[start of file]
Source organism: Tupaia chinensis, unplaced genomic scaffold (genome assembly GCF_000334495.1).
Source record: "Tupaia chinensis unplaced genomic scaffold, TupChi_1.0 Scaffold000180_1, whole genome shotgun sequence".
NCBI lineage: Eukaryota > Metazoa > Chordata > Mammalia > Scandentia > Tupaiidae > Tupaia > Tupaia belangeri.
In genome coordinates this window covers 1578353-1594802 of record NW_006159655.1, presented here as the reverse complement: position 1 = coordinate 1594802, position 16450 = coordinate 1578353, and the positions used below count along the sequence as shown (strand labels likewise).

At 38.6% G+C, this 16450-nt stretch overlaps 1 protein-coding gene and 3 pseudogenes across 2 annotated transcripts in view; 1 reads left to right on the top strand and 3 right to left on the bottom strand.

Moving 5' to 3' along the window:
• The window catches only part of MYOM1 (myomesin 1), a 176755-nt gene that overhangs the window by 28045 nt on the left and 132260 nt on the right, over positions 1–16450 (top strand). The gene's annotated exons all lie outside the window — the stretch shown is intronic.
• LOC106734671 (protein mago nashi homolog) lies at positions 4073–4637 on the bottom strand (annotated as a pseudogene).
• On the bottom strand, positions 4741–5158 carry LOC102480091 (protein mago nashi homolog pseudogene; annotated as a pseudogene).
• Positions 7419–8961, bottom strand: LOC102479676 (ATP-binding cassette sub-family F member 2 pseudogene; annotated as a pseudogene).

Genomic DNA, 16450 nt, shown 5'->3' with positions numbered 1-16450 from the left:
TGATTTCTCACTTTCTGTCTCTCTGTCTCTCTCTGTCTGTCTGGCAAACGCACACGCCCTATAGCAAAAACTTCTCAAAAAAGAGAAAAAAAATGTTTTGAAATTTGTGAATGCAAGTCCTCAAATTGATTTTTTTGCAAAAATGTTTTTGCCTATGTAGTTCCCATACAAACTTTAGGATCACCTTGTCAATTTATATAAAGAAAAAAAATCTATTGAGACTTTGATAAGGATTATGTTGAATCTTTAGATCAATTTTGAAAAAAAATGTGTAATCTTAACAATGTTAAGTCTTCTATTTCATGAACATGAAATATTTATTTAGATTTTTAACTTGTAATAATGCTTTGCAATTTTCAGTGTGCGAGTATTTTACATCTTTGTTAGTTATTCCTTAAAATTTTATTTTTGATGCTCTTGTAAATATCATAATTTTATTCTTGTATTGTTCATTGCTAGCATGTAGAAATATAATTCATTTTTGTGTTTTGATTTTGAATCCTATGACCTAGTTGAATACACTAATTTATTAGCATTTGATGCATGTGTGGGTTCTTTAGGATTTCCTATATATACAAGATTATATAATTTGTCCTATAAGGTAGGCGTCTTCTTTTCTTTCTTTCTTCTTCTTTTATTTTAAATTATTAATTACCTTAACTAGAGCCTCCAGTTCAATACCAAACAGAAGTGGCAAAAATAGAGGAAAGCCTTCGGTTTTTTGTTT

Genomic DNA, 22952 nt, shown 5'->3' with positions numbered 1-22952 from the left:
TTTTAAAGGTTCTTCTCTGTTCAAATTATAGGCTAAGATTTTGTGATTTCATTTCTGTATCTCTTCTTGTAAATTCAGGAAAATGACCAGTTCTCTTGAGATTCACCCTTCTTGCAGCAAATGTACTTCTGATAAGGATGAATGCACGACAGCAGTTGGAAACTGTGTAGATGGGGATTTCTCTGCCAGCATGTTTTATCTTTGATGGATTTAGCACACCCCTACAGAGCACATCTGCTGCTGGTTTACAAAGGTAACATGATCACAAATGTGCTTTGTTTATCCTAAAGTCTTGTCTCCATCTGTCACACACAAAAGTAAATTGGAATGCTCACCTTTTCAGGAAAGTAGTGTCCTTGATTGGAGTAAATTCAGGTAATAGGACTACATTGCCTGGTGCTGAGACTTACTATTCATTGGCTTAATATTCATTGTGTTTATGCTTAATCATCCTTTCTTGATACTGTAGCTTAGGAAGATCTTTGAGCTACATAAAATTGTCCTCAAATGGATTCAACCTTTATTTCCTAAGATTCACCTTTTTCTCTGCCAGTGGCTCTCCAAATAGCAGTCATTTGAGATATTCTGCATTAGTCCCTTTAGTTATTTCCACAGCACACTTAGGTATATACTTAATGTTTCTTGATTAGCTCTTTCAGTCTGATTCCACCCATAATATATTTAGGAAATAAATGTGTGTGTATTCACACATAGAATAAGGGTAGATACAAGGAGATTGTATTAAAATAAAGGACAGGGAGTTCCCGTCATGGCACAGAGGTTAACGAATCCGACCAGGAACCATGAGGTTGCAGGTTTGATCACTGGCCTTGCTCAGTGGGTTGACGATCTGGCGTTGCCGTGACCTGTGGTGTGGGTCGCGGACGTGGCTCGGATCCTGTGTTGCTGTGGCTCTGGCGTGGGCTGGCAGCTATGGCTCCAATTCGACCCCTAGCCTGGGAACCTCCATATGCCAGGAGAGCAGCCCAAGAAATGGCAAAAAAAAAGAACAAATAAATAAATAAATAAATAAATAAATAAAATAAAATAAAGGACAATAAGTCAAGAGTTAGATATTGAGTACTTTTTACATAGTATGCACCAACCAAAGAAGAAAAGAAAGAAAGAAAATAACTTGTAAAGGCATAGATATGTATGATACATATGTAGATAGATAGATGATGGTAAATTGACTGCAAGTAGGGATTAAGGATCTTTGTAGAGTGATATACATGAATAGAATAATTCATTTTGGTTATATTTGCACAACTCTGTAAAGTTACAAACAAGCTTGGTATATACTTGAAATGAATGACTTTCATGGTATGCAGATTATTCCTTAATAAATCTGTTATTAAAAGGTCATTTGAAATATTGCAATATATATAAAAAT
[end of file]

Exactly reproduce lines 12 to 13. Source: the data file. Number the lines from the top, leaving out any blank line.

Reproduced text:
TGATTTCTCACTTTCTGTCTCTCTGTCTCTCTCTGTCTGTCTGGCAAACGCACACGCCCTATAGCAAAAACTTCTCAAAAAAGAGAAAAAAAATGTTTTGAAATTTGTGAATGCAAGTCCTCAAATTGATTTTTTTGCAAAAATGTTTTTGCCTATGTAGTTCCCATACAAACTTTAGGATCACCTTGTCAATTTATATAAAGAAAAAAAATCTATTGAGACTTTGATAAGGATTATGTTGAATCTTTAGATCAATTTTGAAAAAAAATGTGTAATCTTAACAATGTTAAGTCTTCTATTTCATGAACATGAAATATTTATTTAGATTTTTAACTTGTAATAATGCTTTGCAATTTTCAGTGTGCGAGTATTTTACATCTTTGTTAGTTATTCCTTAAAATTTTATTTTTGATGCTCTTGTAAATATCATAATTTTATTCTTGTATTGTTCATTGCTAGCATGTAGAAATATAATTCATTTTTGTGTTTTGATTTTGAATCCTATGACCTAGTTGAATACACTAATTTATTAGCATTTGATGCATGTGTGGGTTCTTTAGGATTTCCTATATATACAAGATTATATAATTTGTCCTATAAGGTAGGCGTCTTCTTTTCTTTCTTTCTTCTTCTTTTATTTTAAATTATTAATTACCTTAACTAGAGCCTCCAGTTCAATACCAAACAGAAGTGGCAAAAATAGAGGAAAGCCTTCGGTTTTTTGTTT

Genomic DNA, 22952 nt, shown 5'->3' with positions numbered 1-22952 from the left: